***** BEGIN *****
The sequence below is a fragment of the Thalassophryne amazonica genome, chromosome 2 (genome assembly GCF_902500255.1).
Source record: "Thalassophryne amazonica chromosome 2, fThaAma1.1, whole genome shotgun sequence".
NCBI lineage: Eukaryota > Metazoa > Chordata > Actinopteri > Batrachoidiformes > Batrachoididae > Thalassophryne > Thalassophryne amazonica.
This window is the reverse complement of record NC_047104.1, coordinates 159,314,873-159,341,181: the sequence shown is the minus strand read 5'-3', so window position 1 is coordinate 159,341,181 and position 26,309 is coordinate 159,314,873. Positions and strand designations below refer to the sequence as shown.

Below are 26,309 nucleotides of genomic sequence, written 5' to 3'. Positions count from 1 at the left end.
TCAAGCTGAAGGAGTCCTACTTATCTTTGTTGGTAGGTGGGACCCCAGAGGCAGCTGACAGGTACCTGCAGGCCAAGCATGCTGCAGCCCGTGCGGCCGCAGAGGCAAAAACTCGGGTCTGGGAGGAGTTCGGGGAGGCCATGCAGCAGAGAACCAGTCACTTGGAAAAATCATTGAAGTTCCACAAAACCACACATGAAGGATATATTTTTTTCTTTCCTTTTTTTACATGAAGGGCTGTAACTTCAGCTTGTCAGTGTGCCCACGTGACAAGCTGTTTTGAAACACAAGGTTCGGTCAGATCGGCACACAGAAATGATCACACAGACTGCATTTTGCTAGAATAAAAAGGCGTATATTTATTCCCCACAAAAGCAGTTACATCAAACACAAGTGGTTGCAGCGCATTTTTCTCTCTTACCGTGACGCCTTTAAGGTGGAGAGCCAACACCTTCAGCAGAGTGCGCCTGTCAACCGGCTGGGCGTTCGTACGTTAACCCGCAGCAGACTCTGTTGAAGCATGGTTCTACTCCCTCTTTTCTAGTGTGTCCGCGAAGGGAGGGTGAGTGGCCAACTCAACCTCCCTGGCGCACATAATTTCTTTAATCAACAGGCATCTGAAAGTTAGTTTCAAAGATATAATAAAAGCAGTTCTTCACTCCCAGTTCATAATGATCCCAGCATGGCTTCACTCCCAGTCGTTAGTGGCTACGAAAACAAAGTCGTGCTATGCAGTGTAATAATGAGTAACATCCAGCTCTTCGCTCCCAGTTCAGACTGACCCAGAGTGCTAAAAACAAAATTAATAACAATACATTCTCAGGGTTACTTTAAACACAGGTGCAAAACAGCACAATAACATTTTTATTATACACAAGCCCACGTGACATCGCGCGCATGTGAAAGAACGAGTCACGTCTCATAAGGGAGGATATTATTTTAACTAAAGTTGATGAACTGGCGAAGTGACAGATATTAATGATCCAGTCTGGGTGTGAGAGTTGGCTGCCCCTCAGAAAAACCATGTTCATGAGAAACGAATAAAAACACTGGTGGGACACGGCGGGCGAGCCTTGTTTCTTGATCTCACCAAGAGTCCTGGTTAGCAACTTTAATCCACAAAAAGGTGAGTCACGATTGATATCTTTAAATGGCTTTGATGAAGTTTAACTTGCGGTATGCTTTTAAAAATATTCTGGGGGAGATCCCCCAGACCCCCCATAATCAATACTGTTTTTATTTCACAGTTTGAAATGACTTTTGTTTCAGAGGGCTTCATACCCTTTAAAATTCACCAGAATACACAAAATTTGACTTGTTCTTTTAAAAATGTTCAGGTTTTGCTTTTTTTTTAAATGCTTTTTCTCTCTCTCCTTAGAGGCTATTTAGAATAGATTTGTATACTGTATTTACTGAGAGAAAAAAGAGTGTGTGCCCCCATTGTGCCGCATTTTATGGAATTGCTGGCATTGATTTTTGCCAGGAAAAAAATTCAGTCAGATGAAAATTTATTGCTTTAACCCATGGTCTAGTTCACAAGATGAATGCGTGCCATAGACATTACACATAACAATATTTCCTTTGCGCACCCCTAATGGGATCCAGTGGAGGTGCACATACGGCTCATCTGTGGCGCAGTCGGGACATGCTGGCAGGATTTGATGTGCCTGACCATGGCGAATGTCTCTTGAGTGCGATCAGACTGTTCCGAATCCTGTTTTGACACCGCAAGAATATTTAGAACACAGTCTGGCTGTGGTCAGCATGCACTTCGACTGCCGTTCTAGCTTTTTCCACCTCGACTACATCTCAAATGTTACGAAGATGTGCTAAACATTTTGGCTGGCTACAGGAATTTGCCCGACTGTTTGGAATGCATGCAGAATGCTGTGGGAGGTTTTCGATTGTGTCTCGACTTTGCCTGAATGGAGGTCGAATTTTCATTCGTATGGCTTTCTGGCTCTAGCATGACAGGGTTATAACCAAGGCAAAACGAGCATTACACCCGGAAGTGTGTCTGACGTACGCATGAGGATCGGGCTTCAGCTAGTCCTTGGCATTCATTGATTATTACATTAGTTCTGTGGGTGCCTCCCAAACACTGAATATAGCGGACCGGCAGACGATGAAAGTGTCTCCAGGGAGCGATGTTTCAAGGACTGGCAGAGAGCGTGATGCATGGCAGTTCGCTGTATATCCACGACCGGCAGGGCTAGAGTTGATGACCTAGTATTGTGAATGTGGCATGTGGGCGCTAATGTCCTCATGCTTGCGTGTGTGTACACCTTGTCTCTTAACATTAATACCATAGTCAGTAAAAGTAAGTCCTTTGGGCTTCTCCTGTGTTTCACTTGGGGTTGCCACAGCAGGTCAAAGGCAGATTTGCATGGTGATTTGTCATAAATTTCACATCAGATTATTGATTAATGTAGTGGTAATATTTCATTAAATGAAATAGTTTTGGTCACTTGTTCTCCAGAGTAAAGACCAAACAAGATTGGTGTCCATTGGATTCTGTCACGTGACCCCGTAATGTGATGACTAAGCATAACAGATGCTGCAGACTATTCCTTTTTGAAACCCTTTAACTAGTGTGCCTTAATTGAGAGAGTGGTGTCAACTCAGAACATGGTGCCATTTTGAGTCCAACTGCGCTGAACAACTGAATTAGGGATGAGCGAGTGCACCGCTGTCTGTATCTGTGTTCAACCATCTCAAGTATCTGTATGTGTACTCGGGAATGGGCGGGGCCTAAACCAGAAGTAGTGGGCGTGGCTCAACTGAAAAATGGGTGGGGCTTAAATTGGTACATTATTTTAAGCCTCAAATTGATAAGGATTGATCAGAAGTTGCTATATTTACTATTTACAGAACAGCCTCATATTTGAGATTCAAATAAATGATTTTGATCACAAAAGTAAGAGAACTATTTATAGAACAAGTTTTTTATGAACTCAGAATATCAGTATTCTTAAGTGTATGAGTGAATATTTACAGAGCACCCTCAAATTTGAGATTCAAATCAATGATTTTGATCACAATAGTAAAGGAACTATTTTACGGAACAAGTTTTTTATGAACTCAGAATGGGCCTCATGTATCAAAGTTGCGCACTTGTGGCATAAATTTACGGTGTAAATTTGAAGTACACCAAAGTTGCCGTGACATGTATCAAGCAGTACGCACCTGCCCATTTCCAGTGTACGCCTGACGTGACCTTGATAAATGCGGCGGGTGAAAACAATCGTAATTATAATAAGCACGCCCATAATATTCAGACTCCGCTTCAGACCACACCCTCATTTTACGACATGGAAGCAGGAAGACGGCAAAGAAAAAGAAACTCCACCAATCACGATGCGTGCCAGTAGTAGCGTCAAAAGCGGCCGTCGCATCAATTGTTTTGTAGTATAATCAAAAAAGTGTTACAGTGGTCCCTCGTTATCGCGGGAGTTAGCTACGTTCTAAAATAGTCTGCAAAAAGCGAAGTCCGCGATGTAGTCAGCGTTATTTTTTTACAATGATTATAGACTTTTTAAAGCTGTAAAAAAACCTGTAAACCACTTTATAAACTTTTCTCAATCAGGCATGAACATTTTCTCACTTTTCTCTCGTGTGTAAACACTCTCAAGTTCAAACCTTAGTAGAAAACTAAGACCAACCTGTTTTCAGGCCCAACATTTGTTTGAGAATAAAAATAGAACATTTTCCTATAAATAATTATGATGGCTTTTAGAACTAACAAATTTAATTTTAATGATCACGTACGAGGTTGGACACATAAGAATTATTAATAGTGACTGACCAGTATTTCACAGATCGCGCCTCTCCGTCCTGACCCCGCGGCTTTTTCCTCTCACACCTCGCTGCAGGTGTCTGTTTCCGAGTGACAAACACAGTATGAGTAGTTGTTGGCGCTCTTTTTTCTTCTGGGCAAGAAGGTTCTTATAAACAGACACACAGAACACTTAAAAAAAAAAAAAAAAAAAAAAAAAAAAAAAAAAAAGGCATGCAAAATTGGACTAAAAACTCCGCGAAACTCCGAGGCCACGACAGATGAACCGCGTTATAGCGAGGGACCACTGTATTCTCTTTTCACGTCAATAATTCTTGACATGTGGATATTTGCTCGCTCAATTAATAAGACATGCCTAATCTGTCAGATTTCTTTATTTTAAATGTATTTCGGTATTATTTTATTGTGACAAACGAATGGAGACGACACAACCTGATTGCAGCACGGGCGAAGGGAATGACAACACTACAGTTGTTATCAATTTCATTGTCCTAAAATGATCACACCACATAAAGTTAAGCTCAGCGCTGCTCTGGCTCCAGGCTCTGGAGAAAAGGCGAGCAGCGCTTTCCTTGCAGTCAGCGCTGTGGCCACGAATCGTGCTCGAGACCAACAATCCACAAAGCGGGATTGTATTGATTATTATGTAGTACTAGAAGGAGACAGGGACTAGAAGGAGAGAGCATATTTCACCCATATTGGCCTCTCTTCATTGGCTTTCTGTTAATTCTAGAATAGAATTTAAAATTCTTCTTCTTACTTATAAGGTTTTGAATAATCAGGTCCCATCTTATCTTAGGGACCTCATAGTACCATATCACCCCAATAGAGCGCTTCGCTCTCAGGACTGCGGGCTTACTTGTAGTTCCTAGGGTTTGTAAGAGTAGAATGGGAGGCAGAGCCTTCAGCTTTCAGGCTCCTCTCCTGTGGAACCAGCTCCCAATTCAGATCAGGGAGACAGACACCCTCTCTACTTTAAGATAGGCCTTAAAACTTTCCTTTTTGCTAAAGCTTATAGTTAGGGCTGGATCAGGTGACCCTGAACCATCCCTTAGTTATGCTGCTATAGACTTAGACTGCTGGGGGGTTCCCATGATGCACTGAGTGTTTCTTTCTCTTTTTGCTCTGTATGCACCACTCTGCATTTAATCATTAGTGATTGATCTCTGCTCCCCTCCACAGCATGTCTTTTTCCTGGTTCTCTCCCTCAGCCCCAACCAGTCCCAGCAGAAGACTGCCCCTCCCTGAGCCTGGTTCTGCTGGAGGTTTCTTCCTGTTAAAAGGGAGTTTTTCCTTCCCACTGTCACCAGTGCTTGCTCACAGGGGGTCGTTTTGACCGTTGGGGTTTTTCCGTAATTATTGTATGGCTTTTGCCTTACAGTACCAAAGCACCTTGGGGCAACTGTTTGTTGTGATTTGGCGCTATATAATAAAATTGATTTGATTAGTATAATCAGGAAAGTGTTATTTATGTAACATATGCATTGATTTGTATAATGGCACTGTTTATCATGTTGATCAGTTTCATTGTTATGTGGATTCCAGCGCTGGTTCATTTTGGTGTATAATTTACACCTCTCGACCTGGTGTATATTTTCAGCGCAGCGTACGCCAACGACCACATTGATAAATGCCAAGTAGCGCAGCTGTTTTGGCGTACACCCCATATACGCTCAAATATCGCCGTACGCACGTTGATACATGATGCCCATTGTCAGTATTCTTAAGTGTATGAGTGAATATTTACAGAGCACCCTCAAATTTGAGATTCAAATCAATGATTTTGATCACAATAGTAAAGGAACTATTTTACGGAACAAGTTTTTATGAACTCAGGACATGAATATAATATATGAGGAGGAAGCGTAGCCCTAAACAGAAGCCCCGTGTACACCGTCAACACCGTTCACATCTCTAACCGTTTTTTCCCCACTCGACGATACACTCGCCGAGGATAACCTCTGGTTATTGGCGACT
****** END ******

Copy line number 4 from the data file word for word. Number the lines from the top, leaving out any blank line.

This window is the reverse complement of record NC_047104.1, coordinates 159,314,873-159,341,181: the sequence shown is the minus strand read 5'-3', so window position 1 is coordinate 159,341,181 and position 26,309 is coordinate 159,314,873. Positions and strand designations below refer to the sequence as shown.